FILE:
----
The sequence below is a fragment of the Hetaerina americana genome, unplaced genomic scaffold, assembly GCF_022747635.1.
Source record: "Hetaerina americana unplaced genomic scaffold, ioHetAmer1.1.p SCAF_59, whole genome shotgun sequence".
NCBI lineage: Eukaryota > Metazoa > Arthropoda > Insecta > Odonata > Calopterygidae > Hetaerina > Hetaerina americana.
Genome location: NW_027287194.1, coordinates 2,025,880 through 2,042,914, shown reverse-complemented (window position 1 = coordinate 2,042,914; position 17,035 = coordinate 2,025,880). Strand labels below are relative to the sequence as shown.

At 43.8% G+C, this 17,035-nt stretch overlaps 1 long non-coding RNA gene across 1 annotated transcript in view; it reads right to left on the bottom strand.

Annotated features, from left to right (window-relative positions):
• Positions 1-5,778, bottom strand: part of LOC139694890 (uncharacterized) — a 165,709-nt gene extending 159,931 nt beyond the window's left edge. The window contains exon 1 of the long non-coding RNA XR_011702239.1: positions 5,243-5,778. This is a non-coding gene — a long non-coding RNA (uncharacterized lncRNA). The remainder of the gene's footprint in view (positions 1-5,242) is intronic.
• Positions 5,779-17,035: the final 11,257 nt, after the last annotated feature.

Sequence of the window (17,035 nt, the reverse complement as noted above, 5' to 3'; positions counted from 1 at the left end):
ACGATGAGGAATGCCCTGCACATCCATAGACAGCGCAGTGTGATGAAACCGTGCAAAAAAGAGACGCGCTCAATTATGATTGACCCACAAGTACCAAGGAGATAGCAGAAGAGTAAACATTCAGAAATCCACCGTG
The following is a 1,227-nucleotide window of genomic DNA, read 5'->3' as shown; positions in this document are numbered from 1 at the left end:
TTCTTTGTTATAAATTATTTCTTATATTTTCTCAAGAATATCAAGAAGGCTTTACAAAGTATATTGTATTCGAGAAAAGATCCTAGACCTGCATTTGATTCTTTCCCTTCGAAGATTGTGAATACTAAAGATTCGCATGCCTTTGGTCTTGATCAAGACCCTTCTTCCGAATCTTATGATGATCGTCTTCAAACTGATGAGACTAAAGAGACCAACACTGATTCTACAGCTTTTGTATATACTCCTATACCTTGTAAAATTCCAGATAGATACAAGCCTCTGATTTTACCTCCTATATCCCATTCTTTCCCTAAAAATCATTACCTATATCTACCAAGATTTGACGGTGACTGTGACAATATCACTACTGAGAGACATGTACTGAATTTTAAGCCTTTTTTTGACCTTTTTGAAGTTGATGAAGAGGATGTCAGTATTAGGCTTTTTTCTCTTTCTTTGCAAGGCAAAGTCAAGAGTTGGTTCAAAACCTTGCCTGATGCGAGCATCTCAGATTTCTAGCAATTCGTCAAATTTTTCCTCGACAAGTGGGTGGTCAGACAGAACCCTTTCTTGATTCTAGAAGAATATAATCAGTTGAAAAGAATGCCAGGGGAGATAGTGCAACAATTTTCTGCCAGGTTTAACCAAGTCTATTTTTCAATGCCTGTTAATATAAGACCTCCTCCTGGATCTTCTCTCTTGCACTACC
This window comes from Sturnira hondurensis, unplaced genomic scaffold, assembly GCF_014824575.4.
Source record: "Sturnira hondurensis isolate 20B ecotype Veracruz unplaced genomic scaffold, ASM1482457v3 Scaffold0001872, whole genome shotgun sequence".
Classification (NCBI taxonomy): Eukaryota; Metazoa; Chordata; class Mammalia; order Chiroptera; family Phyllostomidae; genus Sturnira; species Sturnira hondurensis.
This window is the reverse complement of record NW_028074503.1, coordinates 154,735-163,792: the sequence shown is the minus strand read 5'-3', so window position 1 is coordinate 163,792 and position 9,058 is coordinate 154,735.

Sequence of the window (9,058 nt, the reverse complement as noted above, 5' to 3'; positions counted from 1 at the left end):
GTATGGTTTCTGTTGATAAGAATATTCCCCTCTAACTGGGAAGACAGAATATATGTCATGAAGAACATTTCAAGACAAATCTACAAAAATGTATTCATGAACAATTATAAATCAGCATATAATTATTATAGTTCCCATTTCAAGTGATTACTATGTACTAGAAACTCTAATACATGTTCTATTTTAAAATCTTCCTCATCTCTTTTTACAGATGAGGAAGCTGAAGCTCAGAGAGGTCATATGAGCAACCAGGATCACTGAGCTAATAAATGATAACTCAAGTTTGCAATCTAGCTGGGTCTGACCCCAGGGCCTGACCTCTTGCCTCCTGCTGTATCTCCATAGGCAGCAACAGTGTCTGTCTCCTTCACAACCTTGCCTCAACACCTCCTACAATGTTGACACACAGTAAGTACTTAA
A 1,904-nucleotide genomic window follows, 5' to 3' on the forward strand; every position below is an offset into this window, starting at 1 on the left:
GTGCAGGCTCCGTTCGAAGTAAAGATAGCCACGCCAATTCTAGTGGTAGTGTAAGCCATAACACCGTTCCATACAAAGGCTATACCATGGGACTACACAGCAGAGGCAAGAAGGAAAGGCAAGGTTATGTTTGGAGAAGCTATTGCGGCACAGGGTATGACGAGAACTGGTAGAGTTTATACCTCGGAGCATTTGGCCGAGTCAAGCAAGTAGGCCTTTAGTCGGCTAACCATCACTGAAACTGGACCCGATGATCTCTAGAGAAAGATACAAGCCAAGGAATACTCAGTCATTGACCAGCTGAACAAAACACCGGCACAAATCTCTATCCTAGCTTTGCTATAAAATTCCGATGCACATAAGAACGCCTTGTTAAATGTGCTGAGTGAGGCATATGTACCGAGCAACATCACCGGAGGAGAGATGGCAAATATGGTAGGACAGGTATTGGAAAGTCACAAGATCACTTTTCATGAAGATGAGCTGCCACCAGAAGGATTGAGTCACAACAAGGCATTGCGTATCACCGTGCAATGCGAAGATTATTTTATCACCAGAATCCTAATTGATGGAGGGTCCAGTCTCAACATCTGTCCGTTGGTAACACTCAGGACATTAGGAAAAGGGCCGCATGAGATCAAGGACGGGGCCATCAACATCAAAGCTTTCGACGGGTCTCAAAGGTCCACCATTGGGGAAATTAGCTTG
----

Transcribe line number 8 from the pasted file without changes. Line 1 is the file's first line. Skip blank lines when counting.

• Positions 5,779-17,035: the final 11,257 nt, after the last annotated feature.